GREAT BRITISH BAKE OFF – the blog off – week 7 – VICTORIAN

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BAKE NUMBER ONE  –  Slow Roasted Beef in a Suet Pudding monster savoury suet pudding

joint of Beef  

red wine

beef stock cube

3 bay leaves

black pepper

2 inches fresh horseradish 

2 medium onions

pudding

100g black pudding

100g mushroomsimage

2 large potatoes

2 large carrots

2 beef tomatoes

300g/10 oz self raising flour

150g/5 oz suet

approx 100 ml water

sprinkle of mustard powder

sprinkle of rosemary

salt and pepper

METHOD

  1. Slow roast your beef in a good sized oven dish, oven at 100ºC.  Slice onion into thick slices lengthways and pour a good slug of wine in the dish image then put a couple of bay leaves in the wine.  Place the beef on top and pour a little more wine over it, rub in the stack cube and sprinkle over the grated horseradish (jarred will do). image
  2. Then cover the meat entirely in a large piece of parchment foil so that the dish is essentially sealed in, to prevent any steam escaping.  Cook for around 6 hours, turning the dish occasionally.  Take out of the oven and allow to rest for 1 hour.image
  3. Take 2 large forks and literally shred the beef and onions to bits in the jus.  Chop up the black pudding and mash this into the beef.
  4. Chop your mushrooms finely.  Slice the potatoes thinly (use a mandarin) and par boil.  Slice the carrots and par boil.  Slice the tomatoes.
  5. Grease a 2 pint pudding basin or pyrex dish.  In another large bowl put the flour and suet and mustard and herb and combine.  Add the water a little at a time and using your hands work it together into a dough ball.
  6. Roll it out into a circle large enough to cover your pudding dish (i use the actual dish as a guide) then cut out approx 1/3rd of the dough and reform this into a ball. image Line the inside of the basin with the larger piece using a little water to seal the overlapping edge ( you will find that this v shaped dough forms to the inside of your dish better than a circular piece would do) making sure you fill it to the edge. Roll the Small ball out to the size of the top of your bowl.
  7. Add your mushroom to the bottom of the pastry (this will help to soak up any excess juices so you won’t end up with a soggy base) then add a layer of the beef and press down firmly.  Place a thin layer of potato on this and season, then a thin layer of tomato, then add the carrots, then tomato and finally a final layer of potato seasoned.  Press gently.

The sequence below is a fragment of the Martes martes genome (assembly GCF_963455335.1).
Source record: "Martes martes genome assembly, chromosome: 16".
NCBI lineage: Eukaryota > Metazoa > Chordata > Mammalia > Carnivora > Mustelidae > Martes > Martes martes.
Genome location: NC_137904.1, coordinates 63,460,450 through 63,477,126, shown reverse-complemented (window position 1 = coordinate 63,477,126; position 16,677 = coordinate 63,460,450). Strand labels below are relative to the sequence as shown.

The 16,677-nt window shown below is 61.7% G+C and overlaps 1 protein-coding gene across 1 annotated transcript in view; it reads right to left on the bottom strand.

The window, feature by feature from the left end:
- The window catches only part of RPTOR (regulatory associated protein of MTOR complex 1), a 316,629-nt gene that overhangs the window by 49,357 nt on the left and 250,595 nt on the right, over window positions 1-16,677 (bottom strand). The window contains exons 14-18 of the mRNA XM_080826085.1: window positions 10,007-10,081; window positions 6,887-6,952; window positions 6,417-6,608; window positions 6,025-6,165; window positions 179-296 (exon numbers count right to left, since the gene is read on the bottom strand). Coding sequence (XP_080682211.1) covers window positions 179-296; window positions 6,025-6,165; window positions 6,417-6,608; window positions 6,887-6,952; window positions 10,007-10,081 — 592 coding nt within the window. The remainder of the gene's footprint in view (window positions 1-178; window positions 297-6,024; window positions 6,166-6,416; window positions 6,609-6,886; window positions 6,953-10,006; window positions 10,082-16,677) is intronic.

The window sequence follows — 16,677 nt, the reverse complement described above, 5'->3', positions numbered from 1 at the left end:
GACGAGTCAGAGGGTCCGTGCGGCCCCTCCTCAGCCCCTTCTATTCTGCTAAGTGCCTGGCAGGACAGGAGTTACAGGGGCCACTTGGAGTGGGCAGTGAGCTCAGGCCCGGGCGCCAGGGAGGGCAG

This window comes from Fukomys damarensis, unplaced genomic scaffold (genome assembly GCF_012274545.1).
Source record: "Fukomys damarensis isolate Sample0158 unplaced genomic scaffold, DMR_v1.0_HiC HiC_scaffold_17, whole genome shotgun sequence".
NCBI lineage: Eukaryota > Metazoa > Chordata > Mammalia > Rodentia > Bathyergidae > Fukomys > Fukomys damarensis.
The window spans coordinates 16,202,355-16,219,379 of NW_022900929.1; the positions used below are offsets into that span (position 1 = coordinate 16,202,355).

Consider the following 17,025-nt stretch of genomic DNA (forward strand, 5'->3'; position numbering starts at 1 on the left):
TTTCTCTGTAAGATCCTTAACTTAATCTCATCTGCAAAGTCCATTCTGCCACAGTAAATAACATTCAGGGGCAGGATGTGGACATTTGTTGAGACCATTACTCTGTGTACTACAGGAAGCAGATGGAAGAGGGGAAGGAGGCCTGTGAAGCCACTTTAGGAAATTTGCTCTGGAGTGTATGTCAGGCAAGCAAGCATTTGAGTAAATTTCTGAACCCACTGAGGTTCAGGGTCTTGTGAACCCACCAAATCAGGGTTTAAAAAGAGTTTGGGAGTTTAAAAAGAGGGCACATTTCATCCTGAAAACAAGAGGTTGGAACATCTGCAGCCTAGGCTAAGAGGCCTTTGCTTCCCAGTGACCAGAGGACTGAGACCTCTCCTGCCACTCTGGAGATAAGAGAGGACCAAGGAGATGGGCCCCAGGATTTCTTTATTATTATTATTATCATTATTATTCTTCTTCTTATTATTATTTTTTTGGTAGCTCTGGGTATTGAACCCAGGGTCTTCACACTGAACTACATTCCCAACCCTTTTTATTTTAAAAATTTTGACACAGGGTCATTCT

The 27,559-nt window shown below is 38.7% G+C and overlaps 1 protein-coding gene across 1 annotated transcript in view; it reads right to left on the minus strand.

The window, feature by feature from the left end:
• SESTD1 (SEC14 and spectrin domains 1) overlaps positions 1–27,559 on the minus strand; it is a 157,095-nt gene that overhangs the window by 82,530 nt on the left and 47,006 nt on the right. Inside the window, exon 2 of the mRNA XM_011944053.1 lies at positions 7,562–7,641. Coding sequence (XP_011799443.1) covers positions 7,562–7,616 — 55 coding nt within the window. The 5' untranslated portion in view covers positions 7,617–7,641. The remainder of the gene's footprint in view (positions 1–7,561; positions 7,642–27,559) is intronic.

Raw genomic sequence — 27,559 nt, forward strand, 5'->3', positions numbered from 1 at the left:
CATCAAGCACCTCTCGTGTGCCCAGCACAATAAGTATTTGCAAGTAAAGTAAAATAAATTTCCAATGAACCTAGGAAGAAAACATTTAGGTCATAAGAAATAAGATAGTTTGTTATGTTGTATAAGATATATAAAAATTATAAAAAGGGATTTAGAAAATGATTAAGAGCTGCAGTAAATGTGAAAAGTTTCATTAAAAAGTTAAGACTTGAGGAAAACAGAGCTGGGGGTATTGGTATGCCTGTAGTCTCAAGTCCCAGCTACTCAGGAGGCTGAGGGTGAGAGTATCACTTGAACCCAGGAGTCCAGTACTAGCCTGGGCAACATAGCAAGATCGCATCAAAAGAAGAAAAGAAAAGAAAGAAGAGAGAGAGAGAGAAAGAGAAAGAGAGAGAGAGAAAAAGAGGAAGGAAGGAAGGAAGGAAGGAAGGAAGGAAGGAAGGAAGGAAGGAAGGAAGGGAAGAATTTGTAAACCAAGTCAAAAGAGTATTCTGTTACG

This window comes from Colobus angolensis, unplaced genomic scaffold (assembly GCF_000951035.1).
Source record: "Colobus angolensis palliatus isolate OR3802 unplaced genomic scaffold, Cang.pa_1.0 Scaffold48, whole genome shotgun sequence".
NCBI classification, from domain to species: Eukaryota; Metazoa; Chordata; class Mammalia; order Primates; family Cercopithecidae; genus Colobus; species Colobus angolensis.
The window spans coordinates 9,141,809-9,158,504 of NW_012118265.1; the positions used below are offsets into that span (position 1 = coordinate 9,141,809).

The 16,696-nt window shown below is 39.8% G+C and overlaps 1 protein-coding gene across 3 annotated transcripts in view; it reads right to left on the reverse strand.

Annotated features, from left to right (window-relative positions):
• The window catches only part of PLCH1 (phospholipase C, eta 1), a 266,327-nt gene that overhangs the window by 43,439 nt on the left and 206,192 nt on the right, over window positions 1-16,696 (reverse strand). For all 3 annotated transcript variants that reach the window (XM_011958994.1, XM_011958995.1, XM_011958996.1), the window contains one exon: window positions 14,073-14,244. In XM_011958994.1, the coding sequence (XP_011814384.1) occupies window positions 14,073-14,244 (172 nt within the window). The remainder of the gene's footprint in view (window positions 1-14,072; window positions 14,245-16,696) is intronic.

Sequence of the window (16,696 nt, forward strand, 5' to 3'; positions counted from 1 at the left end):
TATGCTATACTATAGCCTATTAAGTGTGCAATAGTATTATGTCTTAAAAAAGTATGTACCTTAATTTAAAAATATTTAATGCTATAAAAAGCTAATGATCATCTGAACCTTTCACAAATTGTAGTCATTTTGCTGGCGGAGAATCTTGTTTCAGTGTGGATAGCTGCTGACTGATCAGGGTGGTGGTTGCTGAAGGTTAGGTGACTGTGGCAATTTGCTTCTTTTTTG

8. Finally pile on a good layer of the meat mix to almost fill the dish.  Pop the disc of pastry on top and using water, pinch the edges together.  Now cover with a piece of parchment foil, with a crease in it to allow for steam. Tie tightly around the side edge of the dish with string to stop any water getting inside. Place a trivet (upturned saucer will do) in the bottom of a large pan and 1/3 fill with boiling water.  Place the pudding dish inside the pan and cover with a lid; boil for a minimum of 2 hours, making sure that the pan never boils dry.
  9. Remove the dish from the pan, take away the foil and paper then place a large dish with a lip over the pudding basin.  Very carefully turn it over! Then tap the bowl all over and lift it away from the pudding which now resembles a giant dumpling sitting on the plate.  When you cut it open you should see all the lovely layers of meat and vegetables. Serve whilst it’s still steaming hot. Add extra gravy if you wish. It don’t look too pretty, but it sure tastes good.

TIPS  –  You can use any filling you like for this, any stew, casserole, veggie alternative, a vegetarian suet is available too (but i don’t know what a GF version would be like so if anyone makes one please do let me know how it turns out please!) You can also put the meat in raw as it will cook encased in the pastry, however, I would recommend good quality meat or game for this.  The black pudding adds so much depth of flavour to any meat dish,  I use it all the time (I buy a big one and slice and freeze it) as a flavour enhancer – but don’t ask me to eat a slice of the stuff I just couldn’t!

It’s a good idea to tie a piece of string over the top of your pudding basin to use as a handle, making it much easier to get it in and out of the pan.  The pan must also be bigger than the bowl so that the basin is fully submerged and the lid fits properly.  Don’t worry if you don’t have a lid, you can always use foil. a large plate or even a metal tray. 

Don’t forget it’s not too late to join in with the Great British Blog Off. Head over to Jenny’s blog http://www.mummymishaps.co.uk for the rules and regs and to register your blog site. Plus you will need to put this weeks’ blog onto Debbie Johnson’s blog at http://www.anorganisedmess.com to be judged for star baker!! Good luck and happy blogging.

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